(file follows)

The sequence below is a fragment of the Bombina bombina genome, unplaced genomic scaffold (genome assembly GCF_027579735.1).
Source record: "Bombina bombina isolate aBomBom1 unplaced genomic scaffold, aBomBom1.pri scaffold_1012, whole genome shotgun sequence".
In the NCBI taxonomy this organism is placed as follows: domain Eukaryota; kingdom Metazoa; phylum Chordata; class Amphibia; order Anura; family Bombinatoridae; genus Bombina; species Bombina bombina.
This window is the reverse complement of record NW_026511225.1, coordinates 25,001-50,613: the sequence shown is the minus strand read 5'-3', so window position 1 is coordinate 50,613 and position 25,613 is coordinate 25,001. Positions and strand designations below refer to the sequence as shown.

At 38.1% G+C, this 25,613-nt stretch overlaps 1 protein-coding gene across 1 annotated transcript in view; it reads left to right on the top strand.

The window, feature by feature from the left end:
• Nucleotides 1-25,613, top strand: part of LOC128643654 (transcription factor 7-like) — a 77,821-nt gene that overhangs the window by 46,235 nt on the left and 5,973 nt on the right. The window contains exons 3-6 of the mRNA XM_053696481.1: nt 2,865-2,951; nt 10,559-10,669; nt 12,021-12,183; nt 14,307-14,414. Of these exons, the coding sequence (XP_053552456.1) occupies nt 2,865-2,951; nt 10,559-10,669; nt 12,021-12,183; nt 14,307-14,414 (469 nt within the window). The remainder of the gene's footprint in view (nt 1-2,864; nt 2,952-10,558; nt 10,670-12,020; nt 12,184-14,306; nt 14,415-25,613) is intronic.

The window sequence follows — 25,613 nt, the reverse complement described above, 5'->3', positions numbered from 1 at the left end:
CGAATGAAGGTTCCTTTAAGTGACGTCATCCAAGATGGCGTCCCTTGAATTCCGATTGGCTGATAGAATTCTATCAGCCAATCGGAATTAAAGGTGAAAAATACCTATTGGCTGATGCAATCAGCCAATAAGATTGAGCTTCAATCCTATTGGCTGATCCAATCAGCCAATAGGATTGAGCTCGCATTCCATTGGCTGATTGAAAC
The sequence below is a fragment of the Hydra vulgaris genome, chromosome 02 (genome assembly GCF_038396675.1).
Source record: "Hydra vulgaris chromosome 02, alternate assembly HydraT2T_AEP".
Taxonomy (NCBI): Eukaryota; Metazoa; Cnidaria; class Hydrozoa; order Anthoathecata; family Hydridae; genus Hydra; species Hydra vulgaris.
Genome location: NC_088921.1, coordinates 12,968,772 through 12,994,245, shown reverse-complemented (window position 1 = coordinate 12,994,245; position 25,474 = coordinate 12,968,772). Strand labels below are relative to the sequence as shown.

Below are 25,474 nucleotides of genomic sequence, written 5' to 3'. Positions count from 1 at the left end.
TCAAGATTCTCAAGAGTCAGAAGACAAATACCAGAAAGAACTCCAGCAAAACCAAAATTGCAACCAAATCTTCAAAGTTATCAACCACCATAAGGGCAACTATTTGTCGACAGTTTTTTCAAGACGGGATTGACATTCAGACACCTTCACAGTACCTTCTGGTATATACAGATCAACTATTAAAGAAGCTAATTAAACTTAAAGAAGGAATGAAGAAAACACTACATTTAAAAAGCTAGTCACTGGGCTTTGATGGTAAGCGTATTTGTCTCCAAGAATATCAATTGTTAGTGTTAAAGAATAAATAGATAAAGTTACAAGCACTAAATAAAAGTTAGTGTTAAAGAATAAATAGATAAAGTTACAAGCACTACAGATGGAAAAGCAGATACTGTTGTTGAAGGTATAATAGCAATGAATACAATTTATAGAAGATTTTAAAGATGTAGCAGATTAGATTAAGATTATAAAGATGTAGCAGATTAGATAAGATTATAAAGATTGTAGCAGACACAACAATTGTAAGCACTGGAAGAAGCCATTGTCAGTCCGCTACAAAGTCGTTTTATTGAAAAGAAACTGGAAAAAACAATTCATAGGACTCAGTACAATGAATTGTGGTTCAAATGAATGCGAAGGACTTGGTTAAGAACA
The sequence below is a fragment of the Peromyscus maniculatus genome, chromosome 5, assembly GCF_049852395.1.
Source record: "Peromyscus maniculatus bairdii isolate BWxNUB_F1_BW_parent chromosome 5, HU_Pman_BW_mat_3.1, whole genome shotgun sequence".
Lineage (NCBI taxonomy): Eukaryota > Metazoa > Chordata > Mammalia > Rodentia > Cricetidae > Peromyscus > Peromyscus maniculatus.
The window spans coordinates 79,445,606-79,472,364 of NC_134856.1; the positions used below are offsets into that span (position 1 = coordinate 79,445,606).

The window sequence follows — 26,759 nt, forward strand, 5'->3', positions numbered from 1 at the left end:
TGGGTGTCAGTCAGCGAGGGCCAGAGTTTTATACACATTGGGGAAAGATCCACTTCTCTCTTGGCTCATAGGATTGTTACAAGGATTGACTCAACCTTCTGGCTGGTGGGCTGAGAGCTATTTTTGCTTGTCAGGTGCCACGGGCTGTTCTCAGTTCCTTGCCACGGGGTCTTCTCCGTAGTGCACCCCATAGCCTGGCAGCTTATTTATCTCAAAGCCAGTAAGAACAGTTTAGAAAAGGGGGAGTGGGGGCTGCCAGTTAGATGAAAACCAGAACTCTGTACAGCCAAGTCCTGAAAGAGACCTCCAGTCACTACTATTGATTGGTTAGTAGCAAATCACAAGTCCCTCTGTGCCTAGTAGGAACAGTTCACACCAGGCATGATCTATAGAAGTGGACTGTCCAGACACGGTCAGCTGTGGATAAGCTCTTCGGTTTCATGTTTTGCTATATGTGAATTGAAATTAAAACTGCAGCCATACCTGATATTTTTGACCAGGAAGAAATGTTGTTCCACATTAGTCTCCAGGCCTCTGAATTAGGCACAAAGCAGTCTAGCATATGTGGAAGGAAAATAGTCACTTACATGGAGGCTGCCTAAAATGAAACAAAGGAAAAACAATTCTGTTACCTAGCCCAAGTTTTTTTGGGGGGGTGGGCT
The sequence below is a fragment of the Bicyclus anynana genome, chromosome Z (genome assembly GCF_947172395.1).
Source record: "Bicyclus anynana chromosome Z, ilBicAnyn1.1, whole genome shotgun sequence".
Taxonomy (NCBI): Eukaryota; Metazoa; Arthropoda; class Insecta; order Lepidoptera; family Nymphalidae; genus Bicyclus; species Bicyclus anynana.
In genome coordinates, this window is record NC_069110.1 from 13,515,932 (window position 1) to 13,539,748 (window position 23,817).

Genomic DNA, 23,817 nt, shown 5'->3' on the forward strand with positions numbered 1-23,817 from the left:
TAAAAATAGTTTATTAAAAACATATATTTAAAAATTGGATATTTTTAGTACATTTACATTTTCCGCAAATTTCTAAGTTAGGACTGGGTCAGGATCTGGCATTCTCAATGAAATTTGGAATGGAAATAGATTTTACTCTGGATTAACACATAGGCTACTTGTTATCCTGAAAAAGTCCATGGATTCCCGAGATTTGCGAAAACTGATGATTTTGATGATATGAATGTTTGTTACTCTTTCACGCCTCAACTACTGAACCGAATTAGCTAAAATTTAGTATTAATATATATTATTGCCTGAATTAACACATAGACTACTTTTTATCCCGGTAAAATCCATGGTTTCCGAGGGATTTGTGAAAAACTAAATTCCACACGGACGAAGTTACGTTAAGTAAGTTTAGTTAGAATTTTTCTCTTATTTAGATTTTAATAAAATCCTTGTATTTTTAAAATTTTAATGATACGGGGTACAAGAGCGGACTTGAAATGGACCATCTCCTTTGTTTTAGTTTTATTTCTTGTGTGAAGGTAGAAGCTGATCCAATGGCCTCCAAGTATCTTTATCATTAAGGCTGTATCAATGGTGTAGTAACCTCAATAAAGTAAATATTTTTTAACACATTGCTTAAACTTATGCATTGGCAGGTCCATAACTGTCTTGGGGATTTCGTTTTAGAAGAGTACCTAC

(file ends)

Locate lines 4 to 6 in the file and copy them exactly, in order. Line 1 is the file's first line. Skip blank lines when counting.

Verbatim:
This window is the reverse complement of record NW_026511225.1, coordinates 25,001-50,613: the sequence shown is the minus strand read 5'-3', so window position 1 is coordinate 50,613 and position 25,613 is coordinate 25,001. Positions and strand designations below refer to the sequence as shown.

At 38.1% G+C, this 25,613-nt stretch overlaps 1 protein-coding gene across 1 annotated transcript in view; it reads left to right on the top strand.

The window, feature by feature from the left end: